boost mpl lambda expression comes handy here. just pass std::less<_> you could write "typename F" then and do typename mpl::apply<F, int>::type f; instead to get a std::less<int> which i find very nice, especially when you have some template that could take additionally optional arguments (like std::vector template), you just could pass std::vector<_> –  Johannes Schaub - litb May 5 '09 at 19:44
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Note that std::less is itself a template and you do not specify the template template parameter when you call it from with foo() function's sort! Here less is an incomplete type and hence the problem.

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Similar to unwesen. But you don't need to use template templates.

#include <algorithm>
#include <functional>
#include <memory>
#include <vector>

typedef std::pair<int,int> MyPair;
typedef std::vector<MyPair> MyPairList;
MyPairList pairs;


// Same as original.
template <typename T,typename F>
struct Pair1stFunc2
{
    template <typename P>
    typename F::result_type operator()(P &lhs, P &rhs) const
    { F f;  // Just need to create an anstance of the functor to use.
      return f(lhs.first, rhs.first); }

    template <typename P>
    typename F::result_type operator()(const P &lhs, const P &rhs) const
    { F f;  // Just need to create an anstance of the functor to use.
      return f(lhs.first, rhs.first); }
};


void foo(void)
{
    std::sort(pairs.begin(),
              pairs.end(),
              Pair1stFunc2<int, std::less<int> >()); // initialize the version of less
}
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+1. This is more general than unwesel's solution because it will also work for non-templated comparators. –  j_random_hacker May 5 '09 at 17:59
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The simplest solution would be to state what you want as an argument, a function with a suitable signature:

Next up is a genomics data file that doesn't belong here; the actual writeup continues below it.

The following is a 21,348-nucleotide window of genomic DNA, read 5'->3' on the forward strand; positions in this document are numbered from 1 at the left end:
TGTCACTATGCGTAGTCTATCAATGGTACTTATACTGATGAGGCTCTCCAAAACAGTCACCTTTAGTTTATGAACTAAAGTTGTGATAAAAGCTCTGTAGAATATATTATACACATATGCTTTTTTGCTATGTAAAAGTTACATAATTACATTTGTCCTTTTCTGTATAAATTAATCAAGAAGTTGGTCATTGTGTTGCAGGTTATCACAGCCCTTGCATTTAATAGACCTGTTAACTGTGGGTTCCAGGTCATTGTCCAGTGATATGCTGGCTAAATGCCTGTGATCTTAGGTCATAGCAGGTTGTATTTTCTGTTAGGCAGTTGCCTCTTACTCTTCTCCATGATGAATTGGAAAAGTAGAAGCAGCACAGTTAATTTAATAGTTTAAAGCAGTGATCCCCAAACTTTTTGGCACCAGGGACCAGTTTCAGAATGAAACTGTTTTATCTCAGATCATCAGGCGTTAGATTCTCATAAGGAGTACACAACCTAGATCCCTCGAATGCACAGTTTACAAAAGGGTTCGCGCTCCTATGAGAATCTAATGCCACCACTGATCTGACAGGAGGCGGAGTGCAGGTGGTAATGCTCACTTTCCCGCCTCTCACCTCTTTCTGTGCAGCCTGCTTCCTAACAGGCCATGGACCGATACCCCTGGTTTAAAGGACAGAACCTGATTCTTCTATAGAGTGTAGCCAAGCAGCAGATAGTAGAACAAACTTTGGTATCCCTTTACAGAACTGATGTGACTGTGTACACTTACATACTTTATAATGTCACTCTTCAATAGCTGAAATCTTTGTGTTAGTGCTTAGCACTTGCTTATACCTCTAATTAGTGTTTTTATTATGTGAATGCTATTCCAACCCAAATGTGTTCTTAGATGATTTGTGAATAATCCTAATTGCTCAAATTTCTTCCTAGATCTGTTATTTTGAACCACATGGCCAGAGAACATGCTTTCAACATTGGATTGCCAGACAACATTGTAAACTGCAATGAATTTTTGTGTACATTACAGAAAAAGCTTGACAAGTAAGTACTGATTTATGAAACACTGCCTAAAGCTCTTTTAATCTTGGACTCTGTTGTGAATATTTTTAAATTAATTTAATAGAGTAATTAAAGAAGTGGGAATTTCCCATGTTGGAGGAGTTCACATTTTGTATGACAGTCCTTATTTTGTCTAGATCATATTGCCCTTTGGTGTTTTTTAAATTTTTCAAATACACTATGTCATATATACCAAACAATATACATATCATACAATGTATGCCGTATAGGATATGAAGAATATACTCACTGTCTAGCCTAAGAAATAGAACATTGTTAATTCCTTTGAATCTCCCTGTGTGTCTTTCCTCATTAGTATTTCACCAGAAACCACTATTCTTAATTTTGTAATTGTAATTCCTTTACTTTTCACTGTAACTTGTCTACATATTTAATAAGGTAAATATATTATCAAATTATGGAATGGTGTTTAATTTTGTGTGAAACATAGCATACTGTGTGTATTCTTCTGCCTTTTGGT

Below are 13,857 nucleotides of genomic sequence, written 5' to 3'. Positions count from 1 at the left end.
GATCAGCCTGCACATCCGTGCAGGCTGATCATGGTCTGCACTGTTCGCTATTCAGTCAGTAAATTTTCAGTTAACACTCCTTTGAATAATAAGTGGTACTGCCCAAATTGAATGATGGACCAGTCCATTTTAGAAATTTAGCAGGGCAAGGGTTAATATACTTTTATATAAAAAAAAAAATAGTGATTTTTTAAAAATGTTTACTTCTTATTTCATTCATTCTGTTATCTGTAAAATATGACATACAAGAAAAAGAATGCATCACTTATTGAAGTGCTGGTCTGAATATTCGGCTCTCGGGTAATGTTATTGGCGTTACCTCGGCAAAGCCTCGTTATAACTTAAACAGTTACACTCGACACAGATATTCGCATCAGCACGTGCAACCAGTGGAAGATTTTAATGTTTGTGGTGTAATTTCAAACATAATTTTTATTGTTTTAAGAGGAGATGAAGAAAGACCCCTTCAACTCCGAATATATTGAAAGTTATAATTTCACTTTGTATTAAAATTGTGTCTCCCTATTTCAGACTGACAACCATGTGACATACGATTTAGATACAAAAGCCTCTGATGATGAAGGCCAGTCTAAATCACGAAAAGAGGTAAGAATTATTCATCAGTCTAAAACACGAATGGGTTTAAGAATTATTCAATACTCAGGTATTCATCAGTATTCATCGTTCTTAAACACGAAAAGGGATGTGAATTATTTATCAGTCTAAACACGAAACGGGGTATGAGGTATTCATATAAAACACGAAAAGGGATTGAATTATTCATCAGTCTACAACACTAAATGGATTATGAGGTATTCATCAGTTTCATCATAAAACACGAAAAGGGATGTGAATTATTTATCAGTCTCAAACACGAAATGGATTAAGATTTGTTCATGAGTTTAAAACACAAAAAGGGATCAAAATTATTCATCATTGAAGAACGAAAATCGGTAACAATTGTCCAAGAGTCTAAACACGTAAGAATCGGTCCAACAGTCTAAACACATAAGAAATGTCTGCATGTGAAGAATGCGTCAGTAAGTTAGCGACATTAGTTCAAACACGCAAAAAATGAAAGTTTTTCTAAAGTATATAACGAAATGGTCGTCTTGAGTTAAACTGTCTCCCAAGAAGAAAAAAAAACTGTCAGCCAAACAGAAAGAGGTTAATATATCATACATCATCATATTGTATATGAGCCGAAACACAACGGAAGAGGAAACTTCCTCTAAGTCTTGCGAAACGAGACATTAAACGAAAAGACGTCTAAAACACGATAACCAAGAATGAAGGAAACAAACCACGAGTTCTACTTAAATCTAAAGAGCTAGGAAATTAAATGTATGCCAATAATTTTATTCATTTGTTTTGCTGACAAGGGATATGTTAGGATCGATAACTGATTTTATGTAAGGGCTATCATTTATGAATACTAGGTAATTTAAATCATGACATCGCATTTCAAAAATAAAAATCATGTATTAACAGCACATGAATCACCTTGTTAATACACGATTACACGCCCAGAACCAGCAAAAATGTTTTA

template<typename P, bool (*F)(P,P)> struct Pair1stFunc2 { ... }

In this case, passing a function template as the second argument will cause overload resolution to be done on it with P,P as argument types. This works because you move the overload resolution out of struct Pair1stFunc2::operator()

You also want the possibility of passing in a functor, but those do need to be passed as a template type argument and then created inside operator() :

typename F::result_type operator()(const P &lhs, const P &rhs) const
{ return F()(lhs.first, rhs.first); }

Here, F is the functor type and F() an instance of that functor.

The third case is already covered earlier, the functor template. std::less is such a template. In that case, you need a template template argument.

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Basically correct, but I'd say that instances of std::less<T> are functors. A functor can be called using the syntax F(argument-list). You can't call std::less like that. –  MSalters May 5 '09 at 15:07
    
(deleted my comment because it referred to the answer before it was edited) –  James Hopkin May 5 '09 at 15:40
    
Are you proposing two separate syntaxes for Pair1stFunc2::operator()(lhs, rhs), one for function pointers, another for functors? Granted, your solution using a function pointer template parameter should be smaller and faster for that case, but you can use a single syntax by having Pair1stFunc2 take two template type parameters (P and F) and store a member f of type F (this can be populated in a 1-arg ctor for the function pointer case). Then operator()(lhs, rhs) can say "return f(lhs.first, rhs.first);". –  j_random_hacker May 5 '09 at 18:15
    
Actually proposing three templates, but they would have similar syntaxes. Pair1stFunc2<P, function>, Pair1stFunc2<P, functor_type> and Pair1stFunc2<P, functor_template>. Their operator()s are quite similar. –  MSalters May 6 '09 at 8:57
    
@MSalters: Ah thanks. +1 for the first of the three which should definitely give a speed-up for the function pointer case (a direct, possibly even inlined call instead of an indirect call). –  j_random_hacker May 6 '09 at 12:27